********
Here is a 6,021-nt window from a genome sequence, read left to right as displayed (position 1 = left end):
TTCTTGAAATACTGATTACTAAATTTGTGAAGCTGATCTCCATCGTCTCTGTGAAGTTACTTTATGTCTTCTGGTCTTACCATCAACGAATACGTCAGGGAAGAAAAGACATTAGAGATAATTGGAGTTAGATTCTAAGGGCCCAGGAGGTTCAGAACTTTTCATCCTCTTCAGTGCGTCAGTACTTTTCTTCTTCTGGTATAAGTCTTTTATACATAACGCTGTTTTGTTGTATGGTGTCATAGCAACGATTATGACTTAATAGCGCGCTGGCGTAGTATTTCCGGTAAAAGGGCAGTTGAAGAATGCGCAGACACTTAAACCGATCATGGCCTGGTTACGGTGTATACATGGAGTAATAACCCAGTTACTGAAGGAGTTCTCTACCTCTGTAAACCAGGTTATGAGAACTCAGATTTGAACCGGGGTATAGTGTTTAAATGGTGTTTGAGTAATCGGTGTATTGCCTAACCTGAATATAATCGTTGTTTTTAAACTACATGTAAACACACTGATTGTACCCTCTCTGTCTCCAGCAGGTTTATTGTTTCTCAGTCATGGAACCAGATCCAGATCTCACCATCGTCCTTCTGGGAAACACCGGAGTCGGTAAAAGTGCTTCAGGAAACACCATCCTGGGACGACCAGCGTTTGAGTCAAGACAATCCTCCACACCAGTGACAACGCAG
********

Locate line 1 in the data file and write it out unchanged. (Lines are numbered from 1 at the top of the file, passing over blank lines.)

Here is a 6,021-nt window from a genome sequence, read left to right as displayed (position 1 = left end):